Is title clean, vehicle ok?


#1

I am trying to purchase a used vehicle. Looked at an vehicle this morning, priced decent (low than kbb fair) and clean inside out, runs good. He told me it’s his sons and does not want it so selling. The title he showed me belonged to some woman and had original factory miles (like 50 something) and had signed on sellers part. the purchasers part was not filled completely (no mention of selling price). I googled the vin and it took me to some insurance website where it was listed for auction as loss due to fresh water. Looks like this guy is middle man or small time dealer. now the question is, will this show on car fax history? and is the title clean/clear? The original title is not yet transferred to the dealer so don’t know if the vehicle will get clean title. What you guys think, what is heppening here?


#2

Run away, quick! Flood damage = major headaches. You’ve already identified enough problems that no further looking is needed.


#3

What is happening here is that you were lied to. It was obviously not his son’s car, and that lie alone would be enough to make me walk away from the deal. The flood damage indicates you shouldn’t buy this car, but you shouldn’t buy ANY car from that dealership now that you know you’ve been lied to.


#4

Thanks guys, its not a dealership i visited, it was listed as ‘owner’ sale an parked in someones garage. When he said we have to go to someone for paperwork, I smelled something. throwing the vin in google came up with this…
https://www.iaai.com/Vehicles/VehicleDetails.aspx?auctionID=10516179&itemID=11231301&RowNumber=44

Anyway, if the vehicle is totaled by insurance will it not show on the title, that it is not clean? I am dumbfounded as to how to believe someone when he says title is clean? Thanks,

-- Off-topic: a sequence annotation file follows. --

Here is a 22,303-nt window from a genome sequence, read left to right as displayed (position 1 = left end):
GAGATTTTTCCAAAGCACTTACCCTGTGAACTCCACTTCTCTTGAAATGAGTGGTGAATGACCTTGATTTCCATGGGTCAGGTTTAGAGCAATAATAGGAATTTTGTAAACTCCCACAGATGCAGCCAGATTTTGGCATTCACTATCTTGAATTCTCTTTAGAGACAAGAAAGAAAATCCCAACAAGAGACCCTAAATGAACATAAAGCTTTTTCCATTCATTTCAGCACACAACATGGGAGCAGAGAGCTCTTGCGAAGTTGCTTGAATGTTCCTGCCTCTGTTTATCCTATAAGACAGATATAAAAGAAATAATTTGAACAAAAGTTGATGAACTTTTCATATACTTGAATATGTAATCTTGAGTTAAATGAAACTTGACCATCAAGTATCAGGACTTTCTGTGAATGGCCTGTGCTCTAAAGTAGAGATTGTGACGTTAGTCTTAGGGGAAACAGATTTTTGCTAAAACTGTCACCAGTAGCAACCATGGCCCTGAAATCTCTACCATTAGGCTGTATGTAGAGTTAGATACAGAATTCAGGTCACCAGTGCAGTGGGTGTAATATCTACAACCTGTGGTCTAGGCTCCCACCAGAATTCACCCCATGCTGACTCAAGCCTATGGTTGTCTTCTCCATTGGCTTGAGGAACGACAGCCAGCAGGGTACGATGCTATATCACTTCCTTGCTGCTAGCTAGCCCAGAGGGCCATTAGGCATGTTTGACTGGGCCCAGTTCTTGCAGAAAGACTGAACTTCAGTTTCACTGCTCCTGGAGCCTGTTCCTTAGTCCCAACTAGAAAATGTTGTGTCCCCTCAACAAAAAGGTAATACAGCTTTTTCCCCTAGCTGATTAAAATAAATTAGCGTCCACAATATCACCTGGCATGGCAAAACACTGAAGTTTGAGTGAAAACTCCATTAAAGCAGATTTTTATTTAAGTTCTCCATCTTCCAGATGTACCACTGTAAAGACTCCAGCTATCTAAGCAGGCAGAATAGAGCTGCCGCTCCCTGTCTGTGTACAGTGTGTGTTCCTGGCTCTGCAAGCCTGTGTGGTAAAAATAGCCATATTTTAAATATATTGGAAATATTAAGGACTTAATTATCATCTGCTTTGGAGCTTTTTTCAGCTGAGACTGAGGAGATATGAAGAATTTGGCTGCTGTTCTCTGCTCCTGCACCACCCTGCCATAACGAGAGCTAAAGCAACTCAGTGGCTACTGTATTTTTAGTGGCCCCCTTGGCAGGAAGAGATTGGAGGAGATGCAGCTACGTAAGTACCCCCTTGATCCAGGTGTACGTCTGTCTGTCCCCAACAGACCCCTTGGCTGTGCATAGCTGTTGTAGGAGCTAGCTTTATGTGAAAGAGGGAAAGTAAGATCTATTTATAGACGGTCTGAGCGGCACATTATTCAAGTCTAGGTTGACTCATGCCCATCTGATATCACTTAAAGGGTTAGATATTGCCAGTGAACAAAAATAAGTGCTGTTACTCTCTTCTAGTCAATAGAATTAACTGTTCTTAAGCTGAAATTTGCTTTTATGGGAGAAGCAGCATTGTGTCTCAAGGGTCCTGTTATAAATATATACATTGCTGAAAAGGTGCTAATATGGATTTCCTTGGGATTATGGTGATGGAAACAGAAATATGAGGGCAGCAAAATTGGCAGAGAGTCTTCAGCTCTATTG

#5

By definition, a totaled car does not have clean title.


#6

Different states have different title requirements. Not all states issue salvage titles. There’s a process known as “title washing” wherein unscruupulous dealers move damaged cars to other states and get new “clean” titles for them.

You’ve met a crook. An especially dishonest one. Definitely do not do business with him, and you may even want to tip the vice squad off.


#7

I ordered an carfax (autocheck) record and that too does not show any incident on this car, it even says that “No insurance loss title or probable total loss record” found. Does this mean the loss and eventual auction is still not recorded or carfax records are not entirely reliable?
It is registered in same state where it offered for sale tough.


#8

Carfax can let you know when there has been a problem, but a clean Carfax report doesn’t necessarily mean the car is good. There might be problems that didn’t get reported to Carfax.


#9

If the vehicle was water damaged, as you have found evidence, I would avoid it. Water damage can cause all kinds of never ending headaches, and the savings on the purchase price are not worth it. There are other used cars out there, so don’t get too hung up on this one.


#10

Detguy, it means Carfax records are not entirely reliable. As a matter of fact, they’re not reliable at all. They often have incomplete data, incorrect data, and inaccurate data. Their is no “central database” of any kind for them to draw data from, data recording is not mandatory, many sources do not report anything to them, and their “data” is in no way audited or checked in any manner whatsoever. The only reason they get away with this is because they haven’t been checked into.

I had a friend who got a Carfax report once and under her VIN number they didn’t even have the correct model car! They had the make right, but that’s about it.